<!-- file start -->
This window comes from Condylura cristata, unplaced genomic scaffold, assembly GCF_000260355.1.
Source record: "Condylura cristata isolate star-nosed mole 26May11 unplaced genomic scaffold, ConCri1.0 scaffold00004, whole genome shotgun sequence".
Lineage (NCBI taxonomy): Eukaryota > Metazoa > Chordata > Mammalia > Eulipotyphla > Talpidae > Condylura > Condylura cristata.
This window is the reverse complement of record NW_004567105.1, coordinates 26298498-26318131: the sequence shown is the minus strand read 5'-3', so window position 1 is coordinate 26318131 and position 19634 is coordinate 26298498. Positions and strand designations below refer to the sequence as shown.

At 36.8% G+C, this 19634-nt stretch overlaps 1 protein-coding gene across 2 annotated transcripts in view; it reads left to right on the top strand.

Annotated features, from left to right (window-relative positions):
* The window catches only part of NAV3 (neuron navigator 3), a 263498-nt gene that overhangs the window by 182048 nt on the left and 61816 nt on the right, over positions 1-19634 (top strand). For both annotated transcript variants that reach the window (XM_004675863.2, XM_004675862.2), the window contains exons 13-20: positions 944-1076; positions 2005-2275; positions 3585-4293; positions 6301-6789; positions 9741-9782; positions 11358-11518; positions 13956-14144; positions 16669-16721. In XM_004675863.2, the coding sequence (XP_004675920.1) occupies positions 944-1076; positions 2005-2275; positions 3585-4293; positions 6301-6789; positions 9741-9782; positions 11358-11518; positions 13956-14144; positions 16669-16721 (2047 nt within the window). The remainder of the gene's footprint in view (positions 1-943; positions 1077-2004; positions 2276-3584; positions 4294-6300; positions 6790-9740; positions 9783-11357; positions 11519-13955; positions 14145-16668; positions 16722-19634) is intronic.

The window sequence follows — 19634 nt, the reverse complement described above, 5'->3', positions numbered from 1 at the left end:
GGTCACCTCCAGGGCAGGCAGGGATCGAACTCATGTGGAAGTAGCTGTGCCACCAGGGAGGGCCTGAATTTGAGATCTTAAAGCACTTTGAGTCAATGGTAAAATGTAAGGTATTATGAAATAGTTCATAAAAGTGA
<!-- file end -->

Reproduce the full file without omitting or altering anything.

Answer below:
This window comes from Condylura cristata, unplaced genomic scaffold, assembly GCF_000260355.1.
Source record: "Condylura cristata isolate star-nosed mole 26May11 unplaced genomic scaffold, ConCri1.0 scaffold00004, whole genome shotgun sequence".
Lineage (NCBI taxonomy): Eukaryota > Metazoa > Chordata > Mammalia > Eulipotyphla > Talpidae > Condylura > Condylura cristata.
This window is the reverse complement of record NW_004567105.1, coordinates 26298498-26318131: the sequence shown is the minus strand read 5'-3', so window position 1 is coordinate 26318131 and position 19634 is coordinate 26298498. Positions and strand designations below refer to the sequence as shown.

At 36.8% G+C, this 19634-nt stretch overlaps 1 protein-coding gene across 2 annotated transcripts in view; it reads left to right on the top strand.

Annotated features, from left to right (window-relative positions):
* The window catches only part of NAV3 (neuron navigator 3), a 263498-nt gene that overhangs the window by 182048 nt on the left and 61816 nt on the right, over positions 1-19634 (top strand). For both annotated transcript variants that reach the window (XM_004675863.2, XM_004675862.2), the window contains exons 13-20: positions 944-1076; positions 2005-2275; positions 3585-4293; positions 6301-6789; positions 9741-9782; positions 11358-11518; positions 13956-14144; positions 16669-16721. In XM_004675863.2, the coding sequence (XP_004675920.1) occupies positions 944-1076; positions 2005-2275; positions 3585-4293; positions 6301-6789; positions 9741-9782; positions 11358-11518; positions 13956-14144; positions 16669-16721 (2047 nt within the window). The remainder of the gene's footprint in view (positions 1-943; positions 1077-2004; positions 2276-3584; positions 4294-6300; positions 6790-9740; positions 9783-11357; positions 11519-13955; positions 14145-16668; positions 16722-19634) is intronic.

The window sequence follows — 19634 nt, the reverse complement described above, 5'->3', positions numbered from 1 at the left end:
GGTCACCTCCAGGGCAGGCAGGGATCGAACTCATGTGGAAGTAGCTGTGCCACCAGGGAGGGCCTGAATTTGAGATCTTAAAGCACTTTGAGTCAATGGTAAAATGTAAGGTATTATGAAATAGTTCATAAAAGTGA